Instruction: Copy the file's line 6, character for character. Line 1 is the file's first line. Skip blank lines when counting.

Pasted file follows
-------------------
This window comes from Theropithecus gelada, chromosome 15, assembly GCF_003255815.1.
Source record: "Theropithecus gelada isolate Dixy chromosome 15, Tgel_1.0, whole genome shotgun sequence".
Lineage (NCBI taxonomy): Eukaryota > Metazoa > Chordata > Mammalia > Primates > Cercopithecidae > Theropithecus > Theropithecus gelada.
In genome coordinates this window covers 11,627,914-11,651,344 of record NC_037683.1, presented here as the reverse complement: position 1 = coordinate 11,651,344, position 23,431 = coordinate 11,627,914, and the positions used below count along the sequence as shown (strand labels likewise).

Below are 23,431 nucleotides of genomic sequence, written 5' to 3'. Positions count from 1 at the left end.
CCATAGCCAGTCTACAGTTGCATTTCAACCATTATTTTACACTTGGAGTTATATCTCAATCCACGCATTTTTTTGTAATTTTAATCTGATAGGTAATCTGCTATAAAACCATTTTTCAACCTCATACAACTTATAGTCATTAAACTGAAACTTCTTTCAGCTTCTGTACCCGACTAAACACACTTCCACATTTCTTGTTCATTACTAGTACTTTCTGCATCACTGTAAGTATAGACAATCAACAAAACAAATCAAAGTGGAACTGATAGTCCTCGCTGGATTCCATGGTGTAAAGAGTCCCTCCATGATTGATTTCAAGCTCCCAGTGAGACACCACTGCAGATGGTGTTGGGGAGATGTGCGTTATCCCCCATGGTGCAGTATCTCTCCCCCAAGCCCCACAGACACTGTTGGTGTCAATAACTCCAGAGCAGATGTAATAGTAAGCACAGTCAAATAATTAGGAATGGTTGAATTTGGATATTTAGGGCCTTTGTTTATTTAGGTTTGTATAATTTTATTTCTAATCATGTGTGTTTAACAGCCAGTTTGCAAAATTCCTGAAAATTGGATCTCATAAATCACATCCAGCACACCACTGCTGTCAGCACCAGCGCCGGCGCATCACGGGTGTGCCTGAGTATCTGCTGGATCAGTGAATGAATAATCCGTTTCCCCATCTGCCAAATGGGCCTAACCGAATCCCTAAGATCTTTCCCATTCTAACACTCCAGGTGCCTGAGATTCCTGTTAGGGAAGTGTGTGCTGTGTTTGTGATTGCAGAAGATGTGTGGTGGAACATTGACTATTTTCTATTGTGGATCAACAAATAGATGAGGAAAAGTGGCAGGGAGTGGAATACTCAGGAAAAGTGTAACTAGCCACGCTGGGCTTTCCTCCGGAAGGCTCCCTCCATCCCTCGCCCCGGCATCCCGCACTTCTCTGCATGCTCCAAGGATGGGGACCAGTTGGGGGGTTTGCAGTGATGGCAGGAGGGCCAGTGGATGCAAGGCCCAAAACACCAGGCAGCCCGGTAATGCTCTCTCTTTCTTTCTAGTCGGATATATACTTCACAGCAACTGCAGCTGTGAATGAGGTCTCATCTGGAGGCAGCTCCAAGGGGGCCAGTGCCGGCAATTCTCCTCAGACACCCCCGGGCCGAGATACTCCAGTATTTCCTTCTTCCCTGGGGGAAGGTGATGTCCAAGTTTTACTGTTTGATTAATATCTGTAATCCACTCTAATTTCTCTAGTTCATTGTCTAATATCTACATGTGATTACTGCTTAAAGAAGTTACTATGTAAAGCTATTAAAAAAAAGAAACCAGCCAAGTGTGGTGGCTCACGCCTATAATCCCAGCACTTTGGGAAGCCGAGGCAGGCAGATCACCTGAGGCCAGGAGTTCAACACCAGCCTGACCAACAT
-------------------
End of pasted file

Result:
CCATAGCCAGTCTACAGTTGCATTTCAACCATTATTTTACACTTGGAGTTATATCTCAATCCACGCATTTTTTTGTAATTTTAATCTGATAGGTAATCTGCTATAAAACCATTTTTCAACCTCATACAACTTATAGTCATTAAACTGAAACTTCTTTCAGCTTCTGTACCCGACTAAACACACTTCCACATTTCTTGTTCATTACTAGTACTTTCTGCATCACTGTAAGTATAGACAATCAACAAAACAAATCAAAGTGGAACTGATAGTCCTCGCTGGATTCCATGGTGTAAAGAGTCCCTCCATGATTGATTTCAAGCTCCCAGTGAGACACCACTGCAGATGGTGTTGGGGAGATGTGCGTTATCCCCCATGGTGCAGTATCTCTCCCCCAAGCCCCACAGACACTGTTGGTGTCAATAACTCCAGAGCAGATGTAATAGTAAGCACAGTCAAATAATTAGGAATGGTTGAATTTGGATATTTAGGGCCTTTGTTTATTTAGGTTTGTATAATTTTATTTCTAATCATGTGTGTTTAACAGCCAGTTTGCAAAATTCCTGAAAATTGGATCTCATAAATCACATCCAGCACACCACTGCTGTCAGCACCAGCGCCGGCGCATCACGGGTGTGCCTGAGTATCTGCTGGATCAGTGAATGAATAATCCGTTTCCCCATCTGCCAAATGGGCCTAACCGAATCCCTAAGATCTTTCCCATTCTAACACTCCAGGTGCCTGAGATTCCTGTTAGGGAAGTGTGTGCTGTGTTTGTGATTGCAGAAGATGTGTGGTGGAACATTGACTATTTTCTATTGTGGATCAACAAATAGATGAGGAAAAGTGGCAGGGAGTGGAATACTCAGGAAAAGTGTAACTAGCCACGCTGGGCTTTCCTCCGGAAGGCTCCCTCCATCCCTCGCCCCGGCATCCCGCACTTCTCTGCATGCTCCAAGGATGGGGACCAGTTGGGGGGTTTGCAGTGATGGCAGGAGGGCCAGTGGATGCAAGGCCCAAAACACCAGGCAGCCCGGTAATGCTCTCTCTTTCTTTCTAGTCGGATATATACTTCACAGCAACTGCAGCTGTGAATGAGGTCTCATCTGGAGGCAGCTCCAAGGGGGCCAGTGCCGGCAATTCTCCTCAGACACCCCCGGGCCGAGATACTCCAGTATTTCCTTCTTCCCTGGGGGAAGGTGATGTCCAAGTTTTACTGTTTGATTAATATCTGTAATCCACTCTAATTTCTCTAGTTCATTGTCTAATATCTACATGTGATTACTGCTTAAAGAAGTTACTATGTAAAGCTATTAAAAAAAAGAAACCAGCCAAGTGTGGTGGCTCACGCCTATAATCCCAGCACTTTGGGAAGCCGAGGCAGGCAGATCACCTGAGGCCAGGAGTTCAACACCAGCCTGACCAACAT